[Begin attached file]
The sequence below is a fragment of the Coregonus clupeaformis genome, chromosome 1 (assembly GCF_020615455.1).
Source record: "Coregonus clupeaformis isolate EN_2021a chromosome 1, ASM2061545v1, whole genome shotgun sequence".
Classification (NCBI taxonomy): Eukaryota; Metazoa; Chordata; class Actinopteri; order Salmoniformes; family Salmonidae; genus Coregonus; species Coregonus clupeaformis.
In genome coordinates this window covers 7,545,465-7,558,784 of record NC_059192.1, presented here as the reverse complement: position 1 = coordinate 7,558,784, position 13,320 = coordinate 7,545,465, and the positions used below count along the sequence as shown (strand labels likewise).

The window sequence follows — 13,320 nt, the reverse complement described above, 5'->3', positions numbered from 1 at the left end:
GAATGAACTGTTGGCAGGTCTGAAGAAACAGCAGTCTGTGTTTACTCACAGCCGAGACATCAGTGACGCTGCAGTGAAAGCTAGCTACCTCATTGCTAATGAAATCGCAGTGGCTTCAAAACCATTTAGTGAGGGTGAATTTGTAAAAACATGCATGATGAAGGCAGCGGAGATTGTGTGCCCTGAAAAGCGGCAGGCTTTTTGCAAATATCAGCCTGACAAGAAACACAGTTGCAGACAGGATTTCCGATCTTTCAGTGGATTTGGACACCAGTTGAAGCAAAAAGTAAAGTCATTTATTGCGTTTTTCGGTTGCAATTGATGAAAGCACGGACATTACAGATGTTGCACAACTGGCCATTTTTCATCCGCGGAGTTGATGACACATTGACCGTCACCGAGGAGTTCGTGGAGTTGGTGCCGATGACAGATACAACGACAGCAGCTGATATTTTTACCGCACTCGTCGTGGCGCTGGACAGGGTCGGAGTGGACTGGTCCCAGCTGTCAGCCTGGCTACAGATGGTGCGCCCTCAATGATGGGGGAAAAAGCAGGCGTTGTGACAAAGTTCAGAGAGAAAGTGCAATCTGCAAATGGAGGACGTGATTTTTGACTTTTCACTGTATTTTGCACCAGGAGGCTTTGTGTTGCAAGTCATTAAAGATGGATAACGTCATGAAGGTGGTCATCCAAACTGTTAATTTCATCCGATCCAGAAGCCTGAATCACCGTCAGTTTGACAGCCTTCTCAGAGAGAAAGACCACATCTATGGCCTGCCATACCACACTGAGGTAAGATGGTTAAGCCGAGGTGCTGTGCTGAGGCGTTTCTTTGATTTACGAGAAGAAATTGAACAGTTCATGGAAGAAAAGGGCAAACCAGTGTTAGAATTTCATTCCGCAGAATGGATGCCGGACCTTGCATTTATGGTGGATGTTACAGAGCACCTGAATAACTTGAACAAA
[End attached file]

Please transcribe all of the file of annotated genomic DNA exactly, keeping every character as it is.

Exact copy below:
The sequence below is a fragment of the Coregonus clupeaformis genome, chromosome 1 (assembly GCF_020615455.1).
Source record: "Coregonus clupeaformis isolate EN_2021a chromosome 1, ASM2061545v1, whole genome shotgun sequence".
Classification (NCBI taxonomy): Eukaryota; Metazoa; Chordata; class Actinopteri; order Salmoniformes; family Salmonidae; genus Coregonus; species Coregonus clupeaformis.
In genome coordinates this window covers 7,545,465-7,558,784 of record NC_059192.1, presented here as the reverse complement: position 1 = coordinate 7,558,784, position 13,320 = coordinate 7,545,465, and the positions used below count along the sequence as shown (strand labels likewise).

The window sequence follows — 13,320 nt, the reverse complement described above, 5'->3', positions numbered from 1 at the left end:
GAATGAACTGTTGGCAGGTCTGAAGAAACAGCAGTCTGTGTTTACTCACAGCCGAGACATCAGTGACGCTGCAGTGAAAGCTAGCTACCTCATTGCTAATGAAATCGCAGTGGCTTCAAAACCATTTAGTGAGGGTGAATTTGTAAAAACATGCATGATGAAGGCAGCGGAGATTGTGTGCCCTGAAAAGCGGCAGGCTTTTTGCAAATATCAGCCTGACAAGAAACACAGTTGCAGACAGGATTTCCGATCTTTCAGTGGATTTGGACACCAGTTGAAGCAAAAAGTAAAGTCATTTATTGCGTTTTTCGGTTGCAATTGATGAAAGCACGGACATTACAGATGTTGCACAACTGGCCATTTTTCATCCGCGGAGTTGATGACACATTGACCGTCACCGAGGAGTTCGTGGAGTTGGTGCCGATGACAGATACAACGACAGCAGCTGATATTTTTACCGCACTCGTCGTGGCGCTGGACAGGGTCGGAGTGGACTGGTCCCAGCTGTCAGCCTGGCTACAGATGGTGCGCCCTCAATGATGGGGGAAAAAGCAGGCGTTGTGACAAAGTTCAGAGAGAAAGTGCAATCTGCAAATGGAGGACGTGATTTTTGACTTTTCACTGTATTTTGCACCAGGAGGCTTTGTGTTGCAAGTCATTAAAGATGGATAACGTCATGAAGGTGGTCATCCAAACTGTTAATTTCATCCGATCCAGAAGCCTGAATCACCGTCAGTTTGACAGCCTTCTCAGAGAGAAAGACCACATCTATGGCCTGCCATACCACACTGAGGTAAGATGGTTAAGCCGAGGTGCTGTGCTGAGGCGTTTCTTTGATTTACGAGAAGAAATTGAACAGTTCATGGAAGAAAAGGGCAAACCAGTGTTAGAATTTCATTCCGCAGAATGGATGCCGGACCTTGCATTTATGGTGGATGTTACAGAGCACCTGAATAACTTGAACAAA